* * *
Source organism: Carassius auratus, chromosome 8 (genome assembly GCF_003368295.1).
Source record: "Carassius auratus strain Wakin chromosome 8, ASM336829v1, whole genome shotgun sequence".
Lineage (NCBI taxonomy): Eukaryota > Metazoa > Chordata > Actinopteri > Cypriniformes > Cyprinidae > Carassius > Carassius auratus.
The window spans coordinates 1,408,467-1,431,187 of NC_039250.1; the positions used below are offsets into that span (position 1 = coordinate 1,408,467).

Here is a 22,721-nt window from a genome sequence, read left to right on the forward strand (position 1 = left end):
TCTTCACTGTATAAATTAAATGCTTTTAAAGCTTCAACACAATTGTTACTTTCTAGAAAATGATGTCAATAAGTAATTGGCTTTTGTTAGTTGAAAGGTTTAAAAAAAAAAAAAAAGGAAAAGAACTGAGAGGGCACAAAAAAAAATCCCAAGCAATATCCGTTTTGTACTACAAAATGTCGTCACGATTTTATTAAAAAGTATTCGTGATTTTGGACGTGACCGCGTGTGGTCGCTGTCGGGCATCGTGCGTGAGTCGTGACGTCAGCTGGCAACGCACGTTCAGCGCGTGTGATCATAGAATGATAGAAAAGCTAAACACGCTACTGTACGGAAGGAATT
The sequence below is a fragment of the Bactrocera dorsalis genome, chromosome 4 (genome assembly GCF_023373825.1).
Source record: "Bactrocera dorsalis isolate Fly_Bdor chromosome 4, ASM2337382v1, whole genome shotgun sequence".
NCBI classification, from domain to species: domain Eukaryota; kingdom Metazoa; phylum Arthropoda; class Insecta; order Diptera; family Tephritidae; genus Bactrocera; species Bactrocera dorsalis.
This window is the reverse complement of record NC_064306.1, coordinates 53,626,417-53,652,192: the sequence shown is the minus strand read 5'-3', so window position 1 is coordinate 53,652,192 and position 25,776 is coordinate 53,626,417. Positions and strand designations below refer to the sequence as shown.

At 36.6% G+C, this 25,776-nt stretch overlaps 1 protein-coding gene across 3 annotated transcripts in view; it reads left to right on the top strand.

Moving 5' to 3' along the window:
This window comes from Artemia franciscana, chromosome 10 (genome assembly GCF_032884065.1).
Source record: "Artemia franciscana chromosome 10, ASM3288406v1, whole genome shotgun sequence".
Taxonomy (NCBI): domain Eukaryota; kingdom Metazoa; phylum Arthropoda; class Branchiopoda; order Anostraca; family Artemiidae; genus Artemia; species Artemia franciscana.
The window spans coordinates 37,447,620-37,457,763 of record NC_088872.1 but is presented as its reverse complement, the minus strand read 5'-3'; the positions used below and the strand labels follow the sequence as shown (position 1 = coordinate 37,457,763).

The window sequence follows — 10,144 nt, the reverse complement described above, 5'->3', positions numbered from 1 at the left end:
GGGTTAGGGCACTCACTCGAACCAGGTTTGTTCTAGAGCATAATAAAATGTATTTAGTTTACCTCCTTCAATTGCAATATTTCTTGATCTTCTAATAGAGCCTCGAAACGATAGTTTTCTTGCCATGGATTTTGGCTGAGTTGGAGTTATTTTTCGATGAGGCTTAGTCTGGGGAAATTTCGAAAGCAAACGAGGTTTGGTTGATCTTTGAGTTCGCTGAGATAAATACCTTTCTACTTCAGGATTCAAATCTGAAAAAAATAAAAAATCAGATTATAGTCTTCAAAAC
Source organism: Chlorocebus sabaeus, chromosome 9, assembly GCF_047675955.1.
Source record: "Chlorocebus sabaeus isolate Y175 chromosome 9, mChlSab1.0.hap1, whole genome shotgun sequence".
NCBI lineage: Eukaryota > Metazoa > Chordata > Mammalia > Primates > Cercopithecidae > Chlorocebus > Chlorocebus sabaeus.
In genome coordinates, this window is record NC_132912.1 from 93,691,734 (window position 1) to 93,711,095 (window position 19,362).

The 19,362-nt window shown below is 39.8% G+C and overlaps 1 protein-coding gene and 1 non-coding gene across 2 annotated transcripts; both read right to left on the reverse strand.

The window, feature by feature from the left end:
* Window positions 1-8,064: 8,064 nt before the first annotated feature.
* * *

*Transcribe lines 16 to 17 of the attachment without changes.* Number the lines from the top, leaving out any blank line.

The window spans coordinates 37,447,620-37,457,763 of record NC_088872.1 but is presented as its reverse complement, the minus strand read 5'-3'; the positions used below and the strand labels follow the sequence as shown (position 1 = coordinate 37,457,763).

The window sequence follows — 10,144 nt, the reverse complement described above, 5'->3', positions numbered from 1 at the left end: